Kellee Terrell: Oh, OK. And so how many years had it been between you being clean and you testing positive?

Leslie Williams: Well, I'd been clean, what? '89 . . .

Andrea Williams: . . . to '93.

Leslie Williams: To '93, yes. From '89 to '93.

Kellee Terrell: So you get this news, and you're just, like, "I must be positive." And so did you immediately go get tested?

Andrea Williams: He set up an appointment for me to get tested where he went. And I went to the library and I started reading. I found out that people could live with it. You just needed to educate yourself, get enough information. If you need to take medicine, take medicine. Live right. No drugs. No alcohol. Rest. You know? So I found out as much as I could in '93 -- because in the library, there weren't a lot of books. There wasn't a lot of information.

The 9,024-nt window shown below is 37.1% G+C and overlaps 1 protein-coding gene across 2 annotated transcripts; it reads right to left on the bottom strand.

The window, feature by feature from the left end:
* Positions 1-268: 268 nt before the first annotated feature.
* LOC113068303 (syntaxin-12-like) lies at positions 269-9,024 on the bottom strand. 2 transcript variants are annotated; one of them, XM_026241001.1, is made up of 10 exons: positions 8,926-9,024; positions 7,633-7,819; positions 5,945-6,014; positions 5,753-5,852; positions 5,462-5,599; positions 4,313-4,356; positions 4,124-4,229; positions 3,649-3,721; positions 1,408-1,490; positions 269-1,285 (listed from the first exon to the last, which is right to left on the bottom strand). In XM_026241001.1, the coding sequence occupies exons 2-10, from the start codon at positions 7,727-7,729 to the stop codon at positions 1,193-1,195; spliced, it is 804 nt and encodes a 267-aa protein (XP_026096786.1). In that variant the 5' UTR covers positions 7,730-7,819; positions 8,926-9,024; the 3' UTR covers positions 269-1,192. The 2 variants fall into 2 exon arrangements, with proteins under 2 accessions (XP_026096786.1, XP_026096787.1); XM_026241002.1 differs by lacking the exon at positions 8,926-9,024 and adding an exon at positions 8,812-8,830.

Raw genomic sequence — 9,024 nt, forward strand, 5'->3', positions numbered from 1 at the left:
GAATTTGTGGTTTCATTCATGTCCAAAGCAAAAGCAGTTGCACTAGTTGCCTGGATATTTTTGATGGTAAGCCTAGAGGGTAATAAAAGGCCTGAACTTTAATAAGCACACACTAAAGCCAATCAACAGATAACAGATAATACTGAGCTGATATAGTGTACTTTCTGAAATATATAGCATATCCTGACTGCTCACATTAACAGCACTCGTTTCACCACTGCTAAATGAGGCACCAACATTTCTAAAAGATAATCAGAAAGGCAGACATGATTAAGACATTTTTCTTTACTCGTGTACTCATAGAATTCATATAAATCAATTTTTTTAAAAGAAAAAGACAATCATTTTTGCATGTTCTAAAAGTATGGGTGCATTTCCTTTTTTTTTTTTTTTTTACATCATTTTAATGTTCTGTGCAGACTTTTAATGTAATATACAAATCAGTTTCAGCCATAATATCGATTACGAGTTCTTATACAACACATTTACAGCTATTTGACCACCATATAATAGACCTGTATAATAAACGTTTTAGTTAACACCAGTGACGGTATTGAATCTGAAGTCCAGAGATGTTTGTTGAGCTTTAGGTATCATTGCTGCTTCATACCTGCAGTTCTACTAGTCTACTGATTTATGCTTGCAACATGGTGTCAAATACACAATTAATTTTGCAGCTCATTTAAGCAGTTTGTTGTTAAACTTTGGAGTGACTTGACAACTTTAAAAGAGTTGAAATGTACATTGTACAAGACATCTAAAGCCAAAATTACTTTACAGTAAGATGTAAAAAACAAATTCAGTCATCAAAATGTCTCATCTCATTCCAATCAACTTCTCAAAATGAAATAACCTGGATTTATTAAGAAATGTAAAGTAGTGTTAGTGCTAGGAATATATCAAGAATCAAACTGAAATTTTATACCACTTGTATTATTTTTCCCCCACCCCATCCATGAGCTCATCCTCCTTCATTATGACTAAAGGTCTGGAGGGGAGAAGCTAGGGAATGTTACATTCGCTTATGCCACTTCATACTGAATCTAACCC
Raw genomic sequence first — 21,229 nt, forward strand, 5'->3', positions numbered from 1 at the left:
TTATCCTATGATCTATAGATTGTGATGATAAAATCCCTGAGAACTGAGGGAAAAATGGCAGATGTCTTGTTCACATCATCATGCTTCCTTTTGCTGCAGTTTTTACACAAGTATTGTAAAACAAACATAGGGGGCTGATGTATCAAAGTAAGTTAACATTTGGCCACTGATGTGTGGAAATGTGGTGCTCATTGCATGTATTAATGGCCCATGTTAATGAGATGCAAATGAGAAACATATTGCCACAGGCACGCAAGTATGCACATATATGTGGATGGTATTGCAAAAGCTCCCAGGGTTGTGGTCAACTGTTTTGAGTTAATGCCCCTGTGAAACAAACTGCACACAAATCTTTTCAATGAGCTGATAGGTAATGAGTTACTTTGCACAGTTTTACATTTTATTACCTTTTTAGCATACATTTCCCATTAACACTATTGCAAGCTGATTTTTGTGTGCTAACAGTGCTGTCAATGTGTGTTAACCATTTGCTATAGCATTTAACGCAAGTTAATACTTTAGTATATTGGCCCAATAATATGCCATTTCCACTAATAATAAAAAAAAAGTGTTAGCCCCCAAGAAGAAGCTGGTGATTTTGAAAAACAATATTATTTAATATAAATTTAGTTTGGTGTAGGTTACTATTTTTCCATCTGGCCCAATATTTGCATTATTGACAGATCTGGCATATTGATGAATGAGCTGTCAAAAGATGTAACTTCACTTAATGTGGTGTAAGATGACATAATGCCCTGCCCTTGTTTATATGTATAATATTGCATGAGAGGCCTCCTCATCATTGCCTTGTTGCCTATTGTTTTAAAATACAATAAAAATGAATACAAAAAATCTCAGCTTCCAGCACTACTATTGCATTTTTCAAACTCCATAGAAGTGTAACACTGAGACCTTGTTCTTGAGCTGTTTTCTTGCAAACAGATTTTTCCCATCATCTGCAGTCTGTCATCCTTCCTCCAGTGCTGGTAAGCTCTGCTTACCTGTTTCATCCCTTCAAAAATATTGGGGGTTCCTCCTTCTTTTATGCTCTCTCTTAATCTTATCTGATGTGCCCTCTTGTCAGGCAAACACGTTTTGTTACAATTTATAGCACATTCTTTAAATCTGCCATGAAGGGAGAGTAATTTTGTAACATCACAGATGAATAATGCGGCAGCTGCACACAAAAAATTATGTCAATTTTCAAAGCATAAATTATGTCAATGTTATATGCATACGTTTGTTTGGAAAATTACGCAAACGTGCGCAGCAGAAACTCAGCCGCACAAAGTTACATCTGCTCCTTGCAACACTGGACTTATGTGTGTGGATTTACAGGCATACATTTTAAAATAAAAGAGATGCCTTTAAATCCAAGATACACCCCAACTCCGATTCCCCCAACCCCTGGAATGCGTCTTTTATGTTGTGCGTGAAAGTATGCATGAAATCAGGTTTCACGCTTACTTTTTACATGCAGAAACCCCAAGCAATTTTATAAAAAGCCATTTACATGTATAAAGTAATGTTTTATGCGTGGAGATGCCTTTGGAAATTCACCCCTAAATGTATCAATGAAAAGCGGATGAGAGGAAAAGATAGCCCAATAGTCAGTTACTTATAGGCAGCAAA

"I lost my brother. I lost my father. I lost my aunt. I lost about four people in my family to the virus."

-- Leslie Williams

And going to the doctor; talking to the doctor; reading books at the doctor's office. And that's how I really got information. But I did know that I didn't want to die.

Kellee Terrell: Now, in '93, there really wasn't any medicine, other than kind of like AZT?

Andrea Williams: AZT was it.

Kellee Terrell: Leslie, did you ever feel guilty?

Leslie Williams: Guilty about what?

Kellee Terrell: About passing HIV to your wife?